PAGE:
4. When you have a hot, timely topic of discussion, ask the speaker or panelists to write blog posts about the subject before the event. There is always some piece of relevant information that he or she wishes they could include, but can’t because of time constraints or it diverts from the subject a little too much for an event. Not only is this a good way to showcase the content, but it creates buzz about your event and may even increase the numbers from last-minute registrations or day-pass registrants.
  5. Cross-promote your education event through Twitter. If you know that certain members are into social media, especially Twitter, and they have fast fingers, ask them which sessions they would consider covering for you. This approach works best live, but after the event, consider picking out the top five or 10 tweets from the meeting and using that information as a sidebar to post-event coverage. The great thing about this approach is that you are covering yet another session that may not be covered any other traditional way. It’s yet another insight into the education content that your meetings and events offer.
  6. Additional ideas might include:
    1. Videos or other enhanced content in digital publications. Careful planning and scheduling can yield good video clips from members when they are onsite.
    2. Executive summaries of content, ideas or discussions to share with attendees/those who were unable to attend as resources rather than simply as informational articles (think of this as a note-taking service or perhaps even enhance these notes with new information to make them that much more useful).
    3. Leverage sample content/learning outcomes/ROI/testimonials in next year’s event marketing materials to make the promotion that much more compelling.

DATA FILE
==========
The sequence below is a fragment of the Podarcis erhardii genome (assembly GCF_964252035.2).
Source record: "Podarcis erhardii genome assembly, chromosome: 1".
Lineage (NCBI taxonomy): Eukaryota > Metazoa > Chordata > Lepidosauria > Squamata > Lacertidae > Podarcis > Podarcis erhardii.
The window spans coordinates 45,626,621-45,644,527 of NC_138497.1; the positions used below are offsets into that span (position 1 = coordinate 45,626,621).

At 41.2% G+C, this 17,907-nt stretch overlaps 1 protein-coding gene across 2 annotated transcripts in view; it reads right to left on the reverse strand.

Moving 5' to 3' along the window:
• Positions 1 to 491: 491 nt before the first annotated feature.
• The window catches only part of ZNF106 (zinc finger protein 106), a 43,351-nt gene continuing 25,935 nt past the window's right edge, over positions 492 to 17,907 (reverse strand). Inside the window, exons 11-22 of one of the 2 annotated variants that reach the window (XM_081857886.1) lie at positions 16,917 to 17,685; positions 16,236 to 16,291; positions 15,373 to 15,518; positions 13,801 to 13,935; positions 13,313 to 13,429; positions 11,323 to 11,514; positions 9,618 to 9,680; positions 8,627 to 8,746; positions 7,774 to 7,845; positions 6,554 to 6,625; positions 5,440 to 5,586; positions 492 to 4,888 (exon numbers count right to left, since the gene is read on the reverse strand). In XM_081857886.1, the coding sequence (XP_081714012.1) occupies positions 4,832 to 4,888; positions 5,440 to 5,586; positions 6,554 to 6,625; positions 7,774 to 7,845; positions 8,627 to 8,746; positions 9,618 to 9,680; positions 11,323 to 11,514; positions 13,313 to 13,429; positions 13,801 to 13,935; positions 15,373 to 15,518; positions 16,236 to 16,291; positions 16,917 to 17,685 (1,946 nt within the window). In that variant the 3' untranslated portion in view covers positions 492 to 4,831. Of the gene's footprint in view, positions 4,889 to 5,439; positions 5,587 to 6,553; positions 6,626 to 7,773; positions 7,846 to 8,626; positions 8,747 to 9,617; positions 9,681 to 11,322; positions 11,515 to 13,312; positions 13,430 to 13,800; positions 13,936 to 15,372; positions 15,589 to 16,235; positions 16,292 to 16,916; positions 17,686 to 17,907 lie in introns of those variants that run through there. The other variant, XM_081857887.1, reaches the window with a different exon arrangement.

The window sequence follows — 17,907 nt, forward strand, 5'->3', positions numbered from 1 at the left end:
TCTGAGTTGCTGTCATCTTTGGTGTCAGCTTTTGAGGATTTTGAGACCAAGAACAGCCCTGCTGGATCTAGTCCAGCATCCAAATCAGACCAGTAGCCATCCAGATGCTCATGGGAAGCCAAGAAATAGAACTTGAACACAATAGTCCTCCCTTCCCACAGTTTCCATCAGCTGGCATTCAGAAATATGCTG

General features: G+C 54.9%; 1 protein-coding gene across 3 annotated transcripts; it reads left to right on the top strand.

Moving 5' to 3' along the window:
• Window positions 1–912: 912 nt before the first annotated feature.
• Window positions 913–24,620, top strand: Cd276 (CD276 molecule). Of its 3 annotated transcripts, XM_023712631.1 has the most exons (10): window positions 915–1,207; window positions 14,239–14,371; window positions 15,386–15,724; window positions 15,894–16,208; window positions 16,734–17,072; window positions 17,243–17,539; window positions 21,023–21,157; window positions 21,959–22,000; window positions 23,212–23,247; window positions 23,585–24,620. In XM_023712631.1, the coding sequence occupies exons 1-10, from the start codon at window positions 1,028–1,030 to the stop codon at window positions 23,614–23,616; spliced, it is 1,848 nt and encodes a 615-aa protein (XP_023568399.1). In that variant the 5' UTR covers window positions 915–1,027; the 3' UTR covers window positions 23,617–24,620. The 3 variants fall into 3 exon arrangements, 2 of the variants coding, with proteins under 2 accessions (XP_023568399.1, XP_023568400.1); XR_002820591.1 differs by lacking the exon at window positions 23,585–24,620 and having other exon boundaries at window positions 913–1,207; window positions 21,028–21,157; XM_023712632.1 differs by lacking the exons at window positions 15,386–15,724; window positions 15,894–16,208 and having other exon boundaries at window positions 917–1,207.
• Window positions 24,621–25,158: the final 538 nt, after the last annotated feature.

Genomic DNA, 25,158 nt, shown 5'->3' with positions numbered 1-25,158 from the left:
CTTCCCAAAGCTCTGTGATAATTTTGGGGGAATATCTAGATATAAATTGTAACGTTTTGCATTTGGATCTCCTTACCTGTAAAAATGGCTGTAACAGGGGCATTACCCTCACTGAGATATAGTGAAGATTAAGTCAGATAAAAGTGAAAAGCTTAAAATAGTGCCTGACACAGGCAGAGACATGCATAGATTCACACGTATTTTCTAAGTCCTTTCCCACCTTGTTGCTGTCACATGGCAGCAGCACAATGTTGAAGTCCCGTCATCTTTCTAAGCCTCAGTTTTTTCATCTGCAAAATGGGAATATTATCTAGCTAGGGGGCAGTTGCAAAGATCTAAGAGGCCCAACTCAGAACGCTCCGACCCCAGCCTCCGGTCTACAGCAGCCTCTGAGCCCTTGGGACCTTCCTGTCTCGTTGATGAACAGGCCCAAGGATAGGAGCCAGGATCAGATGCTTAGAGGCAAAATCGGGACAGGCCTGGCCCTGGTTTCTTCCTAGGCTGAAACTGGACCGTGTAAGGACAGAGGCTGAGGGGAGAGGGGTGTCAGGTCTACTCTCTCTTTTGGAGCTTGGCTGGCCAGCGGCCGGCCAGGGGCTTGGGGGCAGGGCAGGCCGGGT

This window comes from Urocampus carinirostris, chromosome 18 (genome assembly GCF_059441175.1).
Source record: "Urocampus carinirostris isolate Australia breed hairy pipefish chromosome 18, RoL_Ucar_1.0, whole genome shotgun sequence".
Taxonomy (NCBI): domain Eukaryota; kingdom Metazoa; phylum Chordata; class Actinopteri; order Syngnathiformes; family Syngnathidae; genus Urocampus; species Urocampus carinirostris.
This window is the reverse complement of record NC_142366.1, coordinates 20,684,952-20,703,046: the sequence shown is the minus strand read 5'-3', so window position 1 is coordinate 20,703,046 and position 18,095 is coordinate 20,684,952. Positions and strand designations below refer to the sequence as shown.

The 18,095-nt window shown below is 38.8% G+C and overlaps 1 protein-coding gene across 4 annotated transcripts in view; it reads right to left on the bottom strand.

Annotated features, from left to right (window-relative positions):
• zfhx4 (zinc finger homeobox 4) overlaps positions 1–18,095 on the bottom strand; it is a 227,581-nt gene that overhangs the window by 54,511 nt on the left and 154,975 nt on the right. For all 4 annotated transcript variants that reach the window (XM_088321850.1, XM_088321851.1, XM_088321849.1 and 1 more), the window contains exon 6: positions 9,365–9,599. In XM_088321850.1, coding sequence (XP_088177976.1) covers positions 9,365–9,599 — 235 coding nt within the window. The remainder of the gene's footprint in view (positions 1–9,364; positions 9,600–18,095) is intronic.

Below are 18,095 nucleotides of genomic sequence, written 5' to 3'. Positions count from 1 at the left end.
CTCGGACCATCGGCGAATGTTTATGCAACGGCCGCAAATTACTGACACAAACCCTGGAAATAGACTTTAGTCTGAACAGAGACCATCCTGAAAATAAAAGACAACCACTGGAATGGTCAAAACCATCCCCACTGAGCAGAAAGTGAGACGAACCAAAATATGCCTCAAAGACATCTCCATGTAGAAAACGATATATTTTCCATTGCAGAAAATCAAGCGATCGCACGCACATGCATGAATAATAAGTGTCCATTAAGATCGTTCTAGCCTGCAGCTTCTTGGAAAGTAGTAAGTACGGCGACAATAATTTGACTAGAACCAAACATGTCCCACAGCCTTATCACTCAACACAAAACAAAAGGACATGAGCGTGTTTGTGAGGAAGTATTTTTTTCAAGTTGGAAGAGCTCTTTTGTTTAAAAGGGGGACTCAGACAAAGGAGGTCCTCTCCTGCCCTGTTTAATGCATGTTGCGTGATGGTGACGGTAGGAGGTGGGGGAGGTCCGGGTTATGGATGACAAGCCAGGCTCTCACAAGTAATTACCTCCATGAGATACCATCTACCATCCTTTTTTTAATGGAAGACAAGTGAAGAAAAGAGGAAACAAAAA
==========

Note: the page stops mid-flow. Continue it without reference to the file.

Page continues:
4. Consider year-round opportunities to position your annual meeting vs. only the 2-3 months leading up to the conference; keep the conversations going.
    5. Consider repackaging content into an infographic or other visually interesting format to help members/attendees digest the information in a new way.

Even if you cannot implement all of these ideas, pick one that you know will work with your membership and any internal constraints you may have. Starting small will be the first step to yielding better results for your educational events and content that you are delivering to your members.

Kim Howard, CAE, is an award-winning publisher and president of Write Communications, LLC. Write Communications works with association leaders to create mission-aligned content for every channel for measureable results. She is the immediate past president of Association Media & Publishing. She can be contacted at kim@writecommunicationsllc.com.

 

Help Your Organization Leverage the Power of Twitter

by DJ MullerMuller Headshot

#worldcup2014.  #ipad . #followback.  #android.  These are just four of the topics trending on Wednesday, June 18, 2014 at 8:06pm.  The amazing thing is, these so-called trends are subject to change at any given moment.

Welcome to the world of Twitter, populated with 230 million active users who send more than 500 million tweets per day.  Although its dynamic nature can be somewhat intimidating, Twitter is a cost effective tool that gives organizations of all types and sizes a way to promote their brand, connect and engage their target audience and truly create a unique customer experience.   This is precisely why the social platform should be integrated into your marketing communications plan if you have not done so already.

Too often small organizations create Twitter accounts just to leave them sitting idle – failing to leverage its innate power to communicate and interact with their niche audiences.  The good news is, with a few simple steps, you can ensure that you are on the right track to implementing a Twitter strategy that drives results.

  1. Complete your profile and maximize your presence.

First and foremost, you must complete your profile with information that will help others easily find and identify your organization upon a search.  Make sure to choose a Twitter handle that is simple, easy to spell and does not include an abundance of special characters.  Ideally, your Twitter handle should be the name of your organization as that is the name that the public directly associates with you and will ensure that your account is easy to find.